SEPT 12 --PRESIDENT Benigno Aquino III will not fire Social Welfare Secretary Corazon Soliman over a Commission on Audit report saying close to P2.8 million worth of relief for the survivors of super typhoon “Yolanda” had been lost to spoilage. “The President continues to trust Secretary Soliman because of her dedication and work ethics,” Communications Secretary Herminio Coloma Jr. said.He made his statement even as a party-list lawmaker on Thursday filed a resolution calling for a probe to make the Department of Social Welfare and Development account for P69.2 million worth of bottled water and P58 million worth of relief for Yolanda victims that were reported missing. Kabataan Rep. Terry Ridon ordered the House committee on social services to review the relief distribution undertaken by the national government at the height of the devastation wrought by Typhoon Yolanda on Nov. 8 last year. This was following the release of a Commission on Audit report saying millions of pesos worth of relief was wasted and not distributed to the typhoon victims.

Coloma appealed for understanding amid the complaints from some Yolanda survivors that they had yet to receive aid from the government almost 10 months after the disaster struck. “Please understand that thousands of people were effected. If there were some who have expressed discontentment on the service of the government, we understand their concerns,” Coloma said. “The Aquino administration has never pretended that we have solved the problem a hundred percent.” Yolanda, the strongest typhoon to hit land in history, killed almost 10,000 people, left millions homeless and damaged billions of pesos worth of homes and infrastructure in Eastern Visayas. Yolanda’s survivors have been calling for Soliman’s resignation over the wastage of the relief intended for them. Earlier this week, the COA released a report saying millions worth of food packs, canned goods, noodles and rice meant for Yolanda’s survivors went to waste due to improper handling. The rotten relief aside, the COA also reported that some P700 million in donations from local sources and $15 million, or about P699 million remained unspent by the end of 2013. Soliman said some of the food packs were found unfit for human consumption after they got “wet while in transit at sea.” She also vowed to hold accountable those who responsible for the spoilage but did not offer to resign.*READ MORE...

ALSO: DFA chief del Rosario meets with Pope Francis  

SEPT 10 --Foreign Affairs Secretary Albert del Rosario has met with Pope Francis as part of preparations for the papal visit to the Philippines in January next year. The Department of Foreign Affairs (DFA) said Del Rosario was in the Vatican from Sept. 1 to 3. He discussed details for the pope’s visit with the Vatican Foreign Minister, Archbishop Dominique Memberti. The DFA said the meeting was also initiated to further enhance relations between the Catholic Church and the Philippine government. Pope Francis will visit the country from Jan. 15 to 19 after his visit to Sri Lanka. He is expected to meet with Typhoon Yolanda survivors and victims of the magnitude-7.2 earthquake that devastated Bohol.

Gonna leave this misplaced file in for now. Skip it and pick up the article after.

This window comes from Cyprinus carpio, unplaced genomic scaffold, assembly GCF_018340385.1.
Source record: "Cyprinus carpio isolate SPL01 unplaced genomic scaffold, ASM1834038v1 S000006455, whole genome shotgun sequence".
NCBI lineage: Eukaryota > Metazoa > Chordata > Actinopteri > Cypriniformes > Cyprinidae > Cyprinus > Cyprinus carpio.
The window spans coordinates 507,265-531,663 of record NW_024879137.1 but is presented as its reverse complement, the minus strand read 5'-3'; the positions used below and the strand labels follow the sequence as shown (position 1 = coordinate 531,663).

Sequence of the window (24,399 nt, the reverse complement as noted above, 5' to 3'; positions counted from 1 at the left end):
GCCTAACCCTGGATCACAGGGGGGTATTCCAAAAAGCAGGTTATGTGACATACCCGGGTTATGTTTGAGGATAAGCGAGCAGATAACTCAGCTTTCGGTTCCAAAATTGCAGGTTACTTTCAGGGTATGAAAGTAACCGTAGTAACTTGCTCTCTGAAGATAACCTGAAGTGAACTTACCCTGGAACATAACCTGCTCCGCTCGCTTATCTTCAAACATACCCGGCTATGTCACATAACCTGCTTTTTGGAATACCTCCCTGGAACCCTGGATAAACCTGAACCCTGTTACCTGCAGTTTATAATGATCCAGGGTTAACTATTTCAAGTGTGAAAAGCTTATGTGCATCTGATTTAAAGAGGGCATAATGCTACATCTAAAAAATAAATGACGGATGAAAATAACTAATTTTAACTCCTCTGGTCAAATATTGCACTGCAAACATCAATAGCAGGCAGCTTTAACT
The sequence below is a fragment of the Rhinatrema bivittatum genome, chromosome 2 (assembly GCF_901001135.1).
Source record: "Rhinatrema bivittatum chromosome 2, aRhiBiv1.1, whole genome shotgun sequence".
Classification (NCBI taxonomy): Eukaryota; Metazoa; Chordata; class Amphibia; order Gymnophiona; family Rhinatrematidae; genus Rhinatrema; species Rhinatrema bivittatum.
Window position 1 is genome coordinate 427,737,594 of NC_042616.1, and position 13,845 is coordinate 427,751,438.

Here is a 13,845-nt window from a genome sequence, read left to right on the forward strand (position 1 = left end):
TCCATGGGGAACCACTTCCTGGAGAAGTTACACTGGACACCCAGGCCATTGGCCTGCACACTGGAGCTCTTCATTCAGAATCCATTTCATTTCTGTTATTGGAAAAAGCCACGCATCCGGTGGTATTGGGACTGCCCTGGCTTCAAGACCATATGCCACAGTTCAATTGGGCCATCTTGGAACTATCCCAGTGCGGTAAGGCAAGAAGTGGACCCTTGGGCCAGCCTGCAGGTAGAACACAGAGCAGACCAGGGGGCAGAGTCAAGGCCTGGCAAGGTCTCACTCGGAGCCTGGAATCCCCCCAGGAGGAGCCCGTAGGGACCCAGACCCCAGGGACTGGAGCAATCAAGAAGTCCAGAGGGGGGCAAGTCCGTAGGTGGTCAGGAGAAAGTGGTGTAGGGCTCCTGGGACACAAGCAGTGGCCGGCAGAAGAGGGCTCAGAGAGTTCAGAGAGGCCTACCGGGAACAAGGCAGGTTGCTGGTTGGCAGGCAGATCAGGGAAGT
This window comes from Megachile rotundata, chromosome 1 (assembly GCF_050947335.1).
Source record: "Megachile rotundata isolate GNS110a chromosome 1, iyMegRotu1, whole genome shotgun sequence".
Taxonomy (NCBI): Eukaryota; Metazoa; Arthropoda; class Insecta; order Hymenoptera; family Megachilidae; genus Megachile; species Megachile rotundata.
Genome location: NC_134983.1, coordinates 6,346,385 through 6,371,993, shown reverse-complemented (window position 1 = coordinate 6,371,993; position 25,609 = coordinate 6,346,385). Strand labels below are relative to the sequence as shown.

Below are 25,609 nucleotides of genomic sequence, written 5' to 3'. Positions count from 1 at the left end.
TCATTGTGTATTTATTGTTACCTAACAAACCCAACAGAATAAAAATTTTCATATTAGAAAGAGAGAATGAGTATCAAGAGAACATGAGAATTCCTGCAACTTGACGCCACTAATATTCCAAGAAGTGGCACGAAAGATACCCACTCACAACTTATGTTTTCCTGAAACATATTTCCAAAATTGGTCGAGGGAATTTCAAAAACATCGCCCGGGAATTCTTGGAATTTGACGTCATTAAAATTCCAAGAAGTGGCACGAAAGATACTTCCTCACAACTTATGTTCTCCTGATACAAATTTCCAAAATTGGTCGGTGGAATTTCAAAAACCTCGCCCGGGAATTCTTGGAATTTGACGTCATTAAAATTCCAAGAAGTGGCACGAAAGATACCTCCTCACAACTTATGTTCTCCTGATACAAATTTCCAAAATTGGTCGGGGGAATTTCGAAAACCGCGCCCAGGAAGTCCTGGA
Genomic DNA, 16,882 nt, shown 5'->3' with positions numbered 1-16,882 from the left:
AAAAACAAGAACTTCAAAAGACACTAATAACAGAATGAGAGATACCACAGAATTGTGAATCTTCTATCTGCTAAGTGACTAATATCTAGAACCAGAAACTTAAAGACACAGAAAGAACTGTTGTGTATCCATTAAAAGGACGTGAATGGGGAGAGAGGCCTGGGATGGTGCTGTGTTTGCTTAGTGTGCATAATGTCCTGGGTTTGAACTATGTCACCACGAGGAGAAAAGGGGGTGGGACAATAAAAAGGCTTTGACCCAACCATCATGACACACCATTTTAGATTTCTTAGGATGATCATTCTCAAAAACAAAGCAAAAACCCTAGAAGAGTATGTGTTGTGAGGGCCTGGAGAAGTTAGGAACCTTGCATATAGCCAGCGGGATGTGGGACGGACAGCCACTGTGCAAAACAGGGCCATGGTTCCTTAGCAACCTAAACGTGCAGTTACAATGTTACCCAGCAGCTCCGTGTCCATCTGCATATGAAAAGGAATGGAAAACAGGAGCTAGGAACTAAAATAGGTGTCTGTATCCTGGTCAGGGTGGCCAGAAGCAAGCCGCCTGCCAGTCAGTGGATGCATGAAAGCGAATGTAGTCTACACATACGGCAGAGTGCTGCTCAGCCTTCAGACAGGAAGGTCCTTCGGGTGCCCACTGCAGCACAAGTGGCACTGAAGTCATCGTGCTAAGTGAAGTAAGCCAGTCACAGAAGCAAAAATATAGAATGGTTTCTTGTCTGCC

Tagbilaran Bishop Leonardo Medroso said the pope would share a meal with the typhoon victims when he visits Palo, Leyte. Meanwhile, the Catholic Church-run Radio Veritas has started distributing life-size standees of Pope Francis in parishes and schools as part of the promotional campaign for his visit next year. Fr. Anton Pascual, president of Radio Veritas, said the distribution started last week in various churches in Metro Manila. In Manila, the standees were put up at the Arzobispado de Manila in Intramuros, Caritas Manila in Pandacan and Sto. Nino Parish in Tondo. Standees of Pope Francis were also distributed at the Immaculate Heart of Mary in Diliman and Christ the King Church along E. Rodriguez in Quezon City. In Makati City, the standees were displayed at the national shrine of Our Lady of Guadalupe, Santuario de San Antonio in Forbes Park and Greenbelt chapel. *READ MORE...

ALSO: Canadian preacher linked to terrorists held in Davao 

SPET 12 --A Canadian Islamic preacher banned from several countries due to his views has been detained in Davao City, where authorities deemed him a potential threat to national security, the Bureau of Immigration (BI) yesterday said. Jamaican-born Abu Ameenah Bilal Philips, who grew up in Canada, was arrested last Sunday shortly after his arrival in Davao and would now be deported. “Philippine government agencies asked us to deport him because he could be a potential threat to national security,” BI spokesman Elaine Tan told Agence France Presse. Tan said the bureau was aware Philips, described by Filipino police as being 68, had been blacklisted by a number of other countries. The Canadian Embassy said it was unable to comment due to privacy laws. *READ MORE...